… while Australia does not have significant leverage on the Generals, the government needs to set a standard and appeal to our Asian partners who do. … Australia’s response may be symbolic but is important for building common approaches to apply significant pressure. For instance, the military relies on regional financial centres in Singapore: freezing assets and blocking transactions there would have an immediate impact. Australia should coordinate with Quad partners – the US, India, and Japan – to build a common platform and enlist other countries and businesses to apply punitive and targeted economic measures.
The Association of Southeast Asian Nations (ASEAN)
ASEAN was highlighted by inquiry participants as a multilateral body that could affect instrumental change in Myanmar, and encouraged Australia to engage with it. Since the first public hearing in April, it was seen that ASEAN had taken a large role in the matter.
In April, DFAT emphasised that ‘ASEAN’s centrality and role in the region are vital. We want ASEAN to play an active role.’ DFAT illustrated the pivotal relationship that Australia has with ASEAN and noted that it is a ‘useful forum for member states and dialogue partners to raise the issue in Myanmar.’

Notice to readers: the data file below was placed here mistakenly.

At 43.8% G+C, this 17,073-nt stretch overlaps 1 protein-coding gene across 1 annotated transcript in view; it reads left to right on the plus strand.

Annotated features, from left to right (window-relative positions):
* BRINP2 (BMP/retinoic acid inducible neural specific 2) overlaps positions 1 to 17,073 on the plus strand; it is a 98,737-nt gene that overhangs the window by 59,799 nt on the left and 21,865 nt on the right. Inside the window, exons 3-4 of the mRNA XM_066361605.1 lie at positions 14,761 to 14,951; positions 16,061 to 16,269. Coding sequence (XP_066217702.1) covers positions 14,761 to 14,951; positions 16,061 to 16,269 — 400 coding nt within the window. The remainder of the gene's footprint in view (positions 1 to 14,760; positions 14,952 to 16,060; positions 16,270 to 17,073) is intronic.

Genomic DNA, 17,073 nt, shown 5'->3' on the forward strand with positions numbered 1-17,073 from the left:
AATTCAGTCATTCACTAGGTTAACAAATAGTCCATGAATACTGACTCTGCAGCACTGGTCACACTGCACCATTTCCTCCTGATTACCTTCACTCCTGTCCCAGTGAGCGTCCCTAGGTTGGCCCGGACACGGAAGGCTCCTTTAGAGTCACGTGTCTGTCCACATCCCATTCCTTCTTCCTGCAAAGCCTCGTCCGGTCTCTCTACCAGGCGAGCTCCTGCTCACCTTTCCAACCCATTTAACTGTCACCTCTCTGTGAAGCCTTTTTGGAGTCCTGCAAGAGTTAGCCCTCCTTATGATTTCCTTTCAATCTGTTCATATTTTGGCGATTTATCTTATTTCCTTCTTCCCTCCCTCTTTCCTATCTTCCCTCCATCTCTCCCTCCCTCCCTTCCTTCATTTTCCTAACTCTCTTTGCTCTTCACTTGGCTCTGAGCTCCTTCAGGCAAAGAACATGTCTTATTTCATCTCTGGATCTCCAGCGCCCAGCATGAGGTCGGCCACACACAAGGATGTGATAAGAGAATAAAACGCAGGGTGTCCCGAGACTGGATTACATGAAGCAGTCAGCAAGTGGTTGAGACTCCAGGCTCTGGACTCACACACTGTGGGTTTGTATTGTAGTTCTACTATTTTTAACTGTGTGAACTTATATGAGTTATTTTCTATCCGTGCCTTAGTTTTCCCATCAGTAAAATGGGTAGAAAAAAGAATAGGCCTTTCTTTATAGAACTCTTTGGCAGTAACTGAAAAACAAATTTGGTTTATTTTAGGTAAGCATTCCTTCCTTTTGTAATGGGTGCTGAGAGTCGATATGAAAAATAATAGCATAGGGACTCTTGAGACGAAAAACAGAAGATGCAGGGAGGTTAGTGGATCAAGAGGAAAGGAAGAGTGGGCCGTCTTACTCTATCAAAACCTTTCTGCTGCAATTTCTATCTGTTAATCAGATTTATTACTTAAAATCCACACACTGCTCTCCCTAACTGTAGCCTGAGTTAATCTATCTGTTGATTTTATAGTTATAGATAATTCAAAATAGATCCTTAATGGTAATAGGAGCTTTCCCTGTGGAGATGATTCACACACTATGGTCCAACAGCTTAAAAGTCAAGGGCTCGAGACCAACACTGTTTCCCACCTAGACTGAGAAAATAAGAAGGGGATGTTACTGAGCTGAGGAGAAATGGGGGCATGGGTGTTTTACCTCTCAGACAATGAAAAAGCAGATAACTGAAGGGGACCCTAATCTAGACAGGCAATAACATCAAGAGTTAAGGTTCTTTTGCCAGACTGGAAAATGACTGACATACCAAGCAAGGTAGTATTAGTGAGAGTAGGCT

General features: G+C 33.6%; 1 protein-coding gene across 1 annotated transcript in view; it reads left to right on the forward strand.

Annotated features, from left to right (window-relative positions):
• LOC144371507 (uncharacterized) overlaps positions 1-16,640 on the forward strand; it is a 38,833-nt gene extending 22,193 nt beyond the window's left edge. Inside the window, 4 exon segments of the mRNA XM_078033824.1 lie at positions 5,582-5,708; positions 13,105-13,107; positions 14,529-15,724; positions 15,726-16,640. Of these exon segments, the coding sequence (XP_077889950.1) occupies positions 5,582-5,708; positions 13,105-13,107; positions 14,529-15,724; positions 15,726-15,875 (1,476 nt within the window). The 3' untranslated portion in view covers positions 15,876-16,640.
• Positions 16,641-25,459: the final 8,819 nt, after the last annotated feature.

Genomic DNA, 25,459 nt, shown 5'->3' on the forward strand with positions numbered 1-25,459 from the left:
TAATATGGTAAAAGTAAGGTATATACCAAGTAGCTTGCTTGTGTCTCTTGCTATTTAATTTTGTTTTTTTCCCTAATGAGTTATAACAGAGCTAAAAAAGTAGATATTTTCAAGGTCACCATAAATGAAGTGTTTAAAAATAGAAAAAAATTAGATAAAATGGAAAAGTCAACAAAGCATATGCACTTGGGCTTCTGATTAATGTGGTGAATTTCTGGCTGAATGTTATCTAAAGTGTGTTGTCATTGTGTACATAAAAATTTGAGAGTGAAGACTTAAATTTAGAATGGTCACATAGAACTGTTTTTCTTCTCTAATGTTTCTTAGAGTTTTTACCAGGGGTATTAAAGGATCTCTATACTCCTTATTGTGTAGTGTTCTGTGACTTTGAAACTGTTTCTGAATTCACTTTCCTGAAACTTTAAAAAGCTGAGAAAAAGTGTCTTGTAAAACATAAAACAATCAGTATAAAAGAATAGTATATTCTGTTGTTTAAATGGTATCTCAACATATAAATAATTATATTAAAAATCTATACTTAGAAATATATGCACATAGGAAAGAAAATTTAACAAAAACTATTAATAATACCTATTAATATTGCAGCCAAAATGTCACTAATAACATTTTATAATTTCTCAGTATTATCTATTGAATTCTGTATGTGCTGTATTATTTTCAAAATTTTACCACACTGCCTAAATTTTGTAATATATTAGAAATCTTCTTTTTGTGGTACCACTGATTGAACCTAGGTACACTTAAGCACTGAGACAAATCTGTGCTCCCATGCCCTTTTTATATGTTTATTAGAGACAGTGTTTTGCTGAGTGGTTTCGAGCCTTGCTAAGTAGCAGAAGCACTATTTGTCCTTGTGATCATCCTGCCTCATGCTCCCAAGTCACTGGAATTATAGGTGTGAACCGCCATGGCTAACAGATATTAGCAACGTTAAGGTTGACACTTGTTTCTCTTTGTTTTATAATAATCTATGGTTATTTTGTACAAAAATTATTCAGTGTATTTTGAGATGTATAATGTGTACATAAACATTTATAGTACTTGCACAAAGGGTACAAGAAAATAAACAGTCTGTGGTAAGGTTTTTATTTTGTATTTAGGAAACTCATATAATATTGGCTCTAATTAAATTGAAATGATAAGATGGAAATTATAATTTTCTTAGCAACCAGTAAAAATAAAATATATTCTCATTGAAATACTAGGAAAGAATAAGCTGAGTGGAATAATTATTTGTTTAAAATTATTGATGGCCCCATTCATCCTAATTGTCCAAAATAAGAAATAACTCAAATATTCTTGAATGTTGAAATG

The Australian Government has used ASEAN as a platform to raise concerns. DFAT advised in April that concerns were directly raised by the Department at the ASEAN-Australia Forum, an annual dialogue at the senior officials level. The Department of Defence highlighted that it also raised concerns at the officials level:
On 28 March, the Chief of the Defence Force joined defence chiefs from 11 other nations to urge the Myanmar security forces to cease all violence. At officials level, we’ve made our position clear at a number of ASEAN and defence officials’ meetings.
An ASEAN Leaders’ meeting was convened on 24 April 2021, and a five-point consensus was developed. The communique released after this meeting outlined that ‘on the situation in Myanmar, the Leaders reached consensus on the following’:
First, there shall be immediate cessation of violence in Myanmar and all parties shall exercise utmost restraint.